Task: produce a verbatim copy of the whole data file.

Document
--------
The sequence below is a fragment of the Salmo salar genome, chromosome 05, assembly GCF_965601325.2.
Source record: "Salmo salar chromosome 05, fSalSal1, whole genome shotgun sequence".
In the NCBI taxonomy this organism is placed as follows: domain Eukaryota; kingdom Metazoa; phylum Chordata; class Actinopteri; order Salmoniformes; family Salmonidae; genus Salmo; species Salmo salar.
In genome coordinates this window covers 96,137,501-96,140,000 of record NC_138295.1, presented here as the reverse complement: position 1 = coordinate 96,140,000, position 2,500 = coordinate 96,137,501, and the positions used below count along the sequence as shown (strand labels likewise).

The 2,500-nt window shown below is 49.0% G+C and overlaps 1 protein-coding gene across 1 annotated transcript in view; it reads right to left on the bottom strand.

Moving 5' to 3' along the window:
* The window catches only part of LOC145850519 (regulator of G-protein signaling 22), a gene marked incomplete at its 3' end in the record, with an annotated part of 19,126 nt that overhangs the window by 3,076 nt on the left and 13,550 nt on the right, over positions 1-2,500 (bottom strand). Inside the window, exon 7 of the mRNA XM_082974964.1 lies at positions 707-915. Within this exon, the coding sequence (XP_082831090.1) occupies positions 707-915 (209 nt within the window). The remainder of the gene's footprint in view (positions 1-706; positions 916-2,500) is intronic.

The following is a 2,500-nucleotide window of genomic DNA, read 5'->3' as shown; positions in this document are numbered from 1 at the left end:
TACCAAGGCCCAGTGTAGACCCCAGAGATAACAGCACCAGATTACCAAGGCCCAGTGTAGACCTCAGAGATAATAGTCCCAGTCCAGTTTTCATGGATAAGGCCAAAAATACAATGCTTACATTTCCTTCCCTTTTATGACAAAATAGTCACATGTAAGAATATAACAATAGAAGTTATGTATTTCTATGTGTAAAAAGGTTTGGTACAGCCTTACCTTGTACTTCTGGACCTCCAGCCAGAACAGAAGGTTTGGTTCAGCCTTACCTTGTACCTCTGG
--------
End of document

The sequence below is a fragment of the Salmo salar genome, chromosome 05, assembly GCF_965601325.2.
Source record: "Salmo salar chromosome 05, fSalSal1, whole genome shotgun sequence".
In the NCBI taxonomy this organism is placed as follows: domain Eukaryota; kingdom Metazoa; phylum Chordata; class Actinopteri; order Salmoniformes; family Salmonidae; genus Salmo; species Salmo salar.
In genome coordinates this window covers 96,137,501-96,140,000 of record NC_138295.1, presented here as the reverse complement: position 1 = coordinate 96,140,000, position 2,500 = coordinate 96,137,501, and the positions used below count along the sequence as shown (strand labels likewise).

The 2,500-nt window shown below is 49.0% G+C and overlaps 1 protein-coding gene across 1 annotated transcript in view; it reads right to left on the bottom strand.

Moving 5' to 3' along the window:
* The window catches only part of LOC145850519 (regulator of G-protein signaling 22), a gene marked incomplete at its 3' end in the record, with an annotated part of 19,126 nt that overhangs the window by 3,076 nt on the left and 13,550 nt on the right, over positions 1-2,500 (bottom strand). Inside the window, exon 7 of the mRNA XM_082974964.1 lies at positions 707-915. Within this exon, the coding sequence (XP_082831090.1) occupies positions 707-915 (209 nt within the window). The remainder of the gene's footprint in view (positions 1-706; positions 916-2,500) is intronic.

The following is a 2,500-nucleotide window of genomic DNA, read 5'->3' as shown; positions in this document are numbered from 1 at the left end:
TACCAAGGCCCAGTGTAGACCCCAGAGATAACAGCACCAGATTACCAAGGCCCAGTGTAGACCTCAGAGATAATAGTCCCAGTCCAGTTTTCATGGATAAGGCCAAAAATACAATGCTTACATTTCCTTCCCTTTTATGACAAAATAGTCACATGTAAGAATATAACAATAGAAGTTATGTATTTCTATGTGTAAAAAGGTTTGGTACAGCCTTACCTTGTACTTCTGGACCTCCAGCCAGAACAGAAGGTTTGGTTCAGCCTTACCTTGTACCTCTGG